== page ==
The company colors (still Petty blue) will be carried by Darrell Wallace Jr. in the #43 Smithfield Ford, starting 28th in tonight’s Coke Zero 400 at Daytona.  While Dale Earnhardt Jr. is certainly the sentimental favorite, wouldn’t it be fitting for The King’s milestone to be celebrated with a trip to victory lane?

Happy birthday, King Richard.  And thank you.

 

 

 

2017 Coke Zero 400
Lineup

Row 1:  Dale Earnhardt Jr., Chase Elliott
Row 2:  Brad Keselowski, Kasey Kahne
Row 3:  Kevin Harvick, Ricky Stenhouse Jr.
Row 4:  Joey Logano, Jamie McMurray
Row 5:  Ryan Blaney, Danica Patrick
Row 6:  Clint Bowyer, Jimmie Johnson
Row 7:  Matt Kenseth, Trevor Bayne
Row 8:  Kurt Busch, Kyle Busch
Row 9:  Erik Jones, Denny Hamlin
Row 10:  Austin Dillon, Daniel Suarez
Row 11:  Kyle Larson, Ryan Newman
Row 12:  Michael McDowell, Paul Menard
Row 13:  Martin Truex Jr., Landon Cassill
Row 14:  A.J. Allmendinger, Matt DiBenedetto
Row 15:  Chris Buescher, David Ragan
Row 16:  Darrell Wallace Jr., Brendan Gaughan
Row 17:  Elliott Sadler, Ty Dillon
Row 18:  Cole Whitt, Corey Lajoie
Row 19:  Reed Sorenson, Ryan Sieg
Row 20:  Jeffrey Earnhardt, D.J. Kennington

Coke Zero 400 Winners
1959 Fireball Roberts
1960 Jack Smith
1961 David Pearson
1962 Fireball Roberts
1963 Fireball Roberts
1964 A.J. Foyt
1965 A.J. Foyt
1966 Sam McQuagg
1967 Cale Yarborough
1968 Cale Yarborough
1969 LeeRoy Yarbrough
1970 Donnie Allison
1971 Bobby Isaac
1972 David Pearson
1973 David Pearson
1974 David Pearson
1975 Richard Petty
1976 Cale Yarborough
1977 Richard Petty
1978 David Pearson
1979 Neil Bonnett
1980 Bobby Allison
1981 Cale Yarborough
1982 Bobby Allison
1983 Buddy Baker
1984 Richard Petty
1985 Greg Sacks
1986 Tim Richmond
1987 Bobby Allison
1988 Bill Elliott
1989 Davey Allison
1990 Dale Earnhardt 
1991 Bill Elliott
1992 Ernie Irvan
1993 Dale Earnhardt
1994 Jimmy Spencer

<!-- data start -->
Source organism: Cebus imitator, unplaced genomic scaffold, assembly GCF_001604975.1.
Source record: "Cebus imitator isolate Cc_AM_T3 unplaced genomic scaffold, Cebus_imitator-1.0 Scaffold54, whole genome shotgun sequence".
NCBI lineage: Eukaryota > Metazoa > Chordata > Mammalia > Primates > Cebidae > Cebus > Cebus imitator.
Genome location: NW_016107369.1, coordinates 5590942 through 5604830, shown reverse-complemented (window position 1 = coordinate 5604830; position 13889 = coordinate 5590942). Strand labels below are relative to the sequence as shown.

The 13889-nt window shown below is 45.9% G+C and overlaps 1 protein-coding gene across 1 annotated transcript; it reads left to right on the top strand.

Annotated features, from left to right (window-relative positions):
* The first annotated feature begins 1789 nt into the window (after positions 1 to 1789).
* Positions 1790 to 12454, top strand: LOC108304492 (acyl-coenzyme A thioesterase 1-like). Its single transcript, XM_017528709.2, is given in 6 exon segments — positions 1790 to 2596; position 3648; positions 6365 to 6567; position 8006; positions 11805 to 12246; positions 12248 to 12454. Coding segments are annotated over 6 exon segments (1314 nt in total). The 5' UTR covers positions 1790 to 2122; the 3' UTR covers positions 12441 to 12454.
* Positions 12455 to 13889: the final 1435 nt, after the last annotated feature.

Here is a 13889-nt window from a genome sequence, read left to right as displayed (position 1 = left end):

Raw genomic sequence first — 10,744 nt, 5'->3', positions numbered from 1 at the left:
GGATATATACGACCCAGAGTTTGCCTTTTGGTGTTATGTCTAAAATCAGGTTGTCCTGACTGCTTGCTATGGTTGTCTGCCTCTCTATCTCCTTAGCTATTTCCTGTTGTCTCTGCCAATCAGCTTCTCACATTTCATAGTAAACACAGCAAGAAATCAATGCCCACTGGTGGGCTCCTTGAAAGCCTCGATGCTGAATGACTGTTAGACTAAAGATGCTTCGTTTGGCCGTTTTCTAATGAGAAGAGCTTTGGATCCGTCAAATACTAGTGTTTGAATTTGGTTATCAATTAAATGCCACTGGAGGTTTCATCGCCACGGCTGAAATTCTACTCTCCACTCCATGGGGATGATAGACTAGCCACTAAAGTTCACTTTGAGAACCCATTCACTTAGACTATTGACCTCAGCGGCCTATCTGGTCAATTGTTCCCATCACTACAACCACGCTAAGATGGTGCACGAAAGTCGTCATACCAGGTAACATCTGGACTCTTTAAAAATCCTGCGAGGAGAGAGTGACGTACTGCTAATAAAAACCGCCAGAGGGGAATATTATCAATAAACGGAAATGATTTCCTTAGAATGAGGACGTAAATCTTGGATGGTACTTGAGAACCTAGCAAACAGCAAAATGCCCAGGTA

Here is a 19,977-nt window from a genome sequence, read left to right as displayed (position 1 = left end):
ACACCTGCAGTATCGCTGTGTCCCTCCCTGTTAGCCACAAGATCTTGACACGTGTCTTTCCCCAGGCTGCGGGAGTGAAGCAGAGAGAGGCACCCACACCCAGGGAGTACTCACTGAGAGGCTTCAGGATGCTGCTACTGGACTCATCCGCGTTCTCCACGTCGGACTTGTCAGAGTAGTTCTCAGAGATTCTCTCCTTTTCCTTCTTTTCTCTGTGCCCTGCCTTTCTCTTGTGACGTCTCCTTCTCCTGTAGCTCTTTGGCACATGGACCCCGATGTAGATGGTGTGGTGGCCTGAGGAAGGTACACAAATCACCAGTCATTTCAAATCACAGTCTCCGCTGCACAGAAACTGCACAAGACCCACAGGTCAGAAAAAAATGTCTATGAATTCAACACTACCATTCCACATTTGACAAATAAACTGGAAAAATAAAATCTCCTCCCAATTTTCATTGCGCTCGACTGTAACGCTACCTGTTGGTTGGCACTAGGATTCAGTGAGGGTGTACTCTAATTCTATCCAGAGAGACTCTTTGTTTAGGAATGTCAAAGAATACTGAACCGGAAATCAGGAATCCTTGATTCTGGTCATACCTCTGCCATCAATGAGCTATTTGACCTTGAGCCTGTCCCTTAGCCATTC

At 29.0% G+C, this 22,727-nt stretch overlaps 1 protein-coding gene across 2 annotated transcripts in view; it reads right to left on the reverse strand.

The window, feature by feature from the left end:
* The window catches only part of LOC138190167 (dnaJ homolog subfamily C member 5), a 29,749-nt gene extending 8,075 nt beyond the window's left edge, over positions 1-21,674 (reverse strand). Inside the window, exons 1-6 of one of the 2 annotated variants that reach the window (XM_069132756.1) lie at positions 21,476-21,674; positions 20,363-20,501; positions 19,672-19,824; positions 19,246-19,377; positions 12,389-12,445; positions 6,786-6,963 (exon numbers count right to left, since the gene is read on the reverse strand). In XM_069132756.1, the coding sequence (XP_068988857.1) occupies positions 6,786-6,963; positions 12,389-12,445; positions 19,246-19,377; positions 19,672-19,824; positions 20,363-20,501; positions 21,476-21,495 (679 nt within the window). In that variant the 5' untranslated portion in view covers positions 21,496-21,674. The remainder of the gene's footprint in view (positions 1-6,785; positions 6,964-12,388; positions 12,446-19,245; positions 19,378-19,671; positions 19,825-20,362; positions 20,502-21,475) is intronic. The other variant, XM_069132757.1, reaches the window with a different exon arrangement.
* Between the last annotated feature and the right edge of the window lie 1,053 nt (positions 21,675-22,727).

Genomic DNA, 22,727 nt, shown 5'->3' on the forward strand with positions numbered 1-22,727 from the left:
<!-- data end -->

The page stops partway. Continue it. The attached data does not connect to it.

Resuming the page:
1995 Jeff Gordon
1996 Sterling Marlin
1997 John Andretti
1998 Jeff Gordon
1999 Dale Jarrett
2000 Jeff Burton
2001 Dale Earnhardt Jr.
2002 Michael Waltrip
2003 Greg Biffle
2004 Jeff Gordon
2005 Tony Stewart
2006 Tony Stewart
2007 Jamie McMurray
2008 Kyle Busch
2009 Tony Stewart
2010 Kevin Harvick
2011 David Ragan
2012 Tony Stewart
2013 Jimmie Johnson
2014 Aric Almirola
2015 Dale Earnhardt Jr.
2016 Brad Keselowski

Column: Why Earnhardt Jr.’s Retirement Isn’t Surprising

Many in the racing world were stunned on Tuesday morning when Dale Earnhardt Jr. announced his retirement at the end of the 2017 season.

But while NASCAR’s biggest star walking away is certainly a big story for the sport, his retirement is not exactly a huge surprise, at least to me, considering the circumstances.

The 42-year old Earnhardt is in a contract year, coming off a 2016 season in which he missed 18 races with a concussion, the fourth concussion he had suffered in a racing accident.

As Earnhardt came back from his injury, he opted to wait to sign a contract extension, and see how he felt about racing and his future after his return to the track.  Now, eight races into the 2017 season, Earnhardt has decided this will be his final season.

The decision was actually made by Earnhardt in March, saying at Tuesday’s press conference he met with car owner Rick Hendrick on March 29 to inform Hendrick of his decision.

Given all he faced in 2016 and his desire to stay healthy, particularly after his recent marriage to wife Amy, Earnhardt’s decision to step away is understandable, and relatively unsurprising.

Earnhardt didn’t go into great detail about his decision on Tuesday, but said he wants to make his own decision to retire instead of potentially being told by doctors he couldn’t race again in the event of an additional concussion or other injuries.

“You’re wondering why I reached this decision–it’s really simple. I just wanted the opportunity to go out on my own terms,” Earnhardt said.  “I’m at peace with the decision.  I’m very comfortable with it.”

Earnhardt, the son of the legendary Dale Earnhardt Sr. and 14-time defending winner of NASCAR’s Most Popular Driver Award, has faced more pressure in his career than any other driver in NASCAR–and arguably as much as any athlete–as he tried to live up to the Earnhardt name and give his colossal fanbase something to cheer about.